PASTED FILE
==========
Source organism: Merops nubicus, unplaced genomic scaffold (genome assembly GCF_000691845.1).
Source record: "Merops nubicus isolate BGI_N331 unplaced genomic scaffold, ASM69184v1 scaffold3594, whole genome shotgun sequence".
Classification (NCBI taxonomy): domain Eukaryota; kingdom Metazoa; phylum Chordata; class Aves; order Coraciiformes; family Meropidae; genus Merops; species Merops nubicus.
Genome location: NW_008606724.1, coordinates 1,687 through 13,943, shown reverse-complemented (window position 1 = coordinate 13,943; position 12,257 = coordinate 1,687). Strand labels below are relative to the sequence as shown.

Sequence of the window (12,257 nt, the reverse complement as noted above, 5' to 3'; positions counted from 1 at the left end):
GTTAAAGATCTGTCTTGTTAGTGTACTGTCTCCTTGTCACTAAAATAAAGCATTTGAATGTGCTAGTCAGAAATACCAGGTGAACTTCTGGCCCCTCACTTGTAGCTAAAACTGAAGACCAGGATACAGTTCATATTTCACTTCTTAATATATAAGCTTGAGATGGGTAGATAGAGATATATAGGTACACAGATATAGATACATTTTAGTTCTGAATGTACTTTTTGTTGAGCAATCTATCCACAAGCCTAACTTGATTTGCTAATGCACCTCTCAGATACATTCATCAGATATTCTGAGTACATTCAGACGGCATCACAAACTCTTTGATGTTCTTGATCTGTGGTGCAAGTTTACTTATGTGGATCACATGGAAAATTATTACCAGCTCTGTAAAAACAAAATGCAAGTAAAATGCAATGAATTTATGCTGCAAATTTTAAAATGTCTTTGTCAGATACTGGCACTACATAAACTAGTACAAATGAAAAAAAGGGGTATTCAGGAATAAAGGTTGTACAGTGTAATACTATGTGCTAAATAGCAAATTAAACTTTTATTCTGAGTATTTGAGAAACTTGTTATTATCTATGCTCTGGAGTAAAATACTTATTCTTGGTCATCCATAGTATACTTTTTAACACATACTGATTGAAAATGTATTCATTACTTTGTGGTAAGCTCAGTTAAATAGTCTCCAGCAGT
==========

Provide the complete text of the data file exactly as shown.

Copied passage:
Source organism: Merops nubicus, unplaced genomic scaffold (genome assembly GCF_000691845.1).
Source record: "Merops nubicus isolate BGI_N331 unplaced genomic scaffold, ASM69184v1 scaffold3594, whole genome shotgun sequence".
Classification (NCBI taxonomy): domain Eukaryota; kingdom Metazoa; phylum Chordata; class Aves; order Coraciiformes; family Meropidae; genus Merops; species Merops nubicus.
Genome location: NW_008606724.1, coordinates 1,687 through 13,943, shown reverse-complemented (window position 1 = coordinate 13,943; position 12,257 = coordinate 1,687). Strand labels below are relative to the sequence as shown.

Sequence of the window (12,257 nt, the reverse complement as noted above, 5' to 3'; positions counted from 1 at the left end):
GTTAAAGATCTGTCTTGTTAGTGTACTGTCTCCTTGTCACTAAAATAAAGCATTTGAATGTGCTAGTCAGAAATACCAGGTGAACTTCTGGCCCCTCACTTGTAGCTAAAACTGAAGACCAGGATACAGTTCATATTTCACTTCTTAATATATAAGCTTGAGATGGGTAGATAGAGATATATAGGTACACAGATATAGATACATTTTAGTTCTGAATGTACTTTTTGTTGAGCAATCTATCCACAAGCCTAACTTGATTTGCTAATGCACCTCTCAGATACATTCATCAGATATTCTGAGTACATTCAGACGGCATCACAAACTCTTTGATGTTCTTGATCTGTGGTGCAAGTTTACTTATGTGGATCACATGGAAAATTATTACCAGCTCTGTAAAAACAAAATGCAAGTAAAATGCAATGAATTTATGCTGCAAATTTTAAAATGTCTTTGTCAGATACTGGCACTACATAAACTAGTACAAATGAAAAAAAGGGGTATTCAGGAATAAAGGTTGTACAGTGTAATACTATGTGCTAAATAGCAAATTAAACTTTTATTCTGAGTATTTGAGAAACTTGTTATTATCTATGCTCTGGAGTAAAATACTTATTCTTGGTCATCCATAGTATACTTTTTAACACATACTGATTGAAAATGTATTCATTACTTTGTGGTAAGCTCAGTTAAATAGTCTCCAGCAGT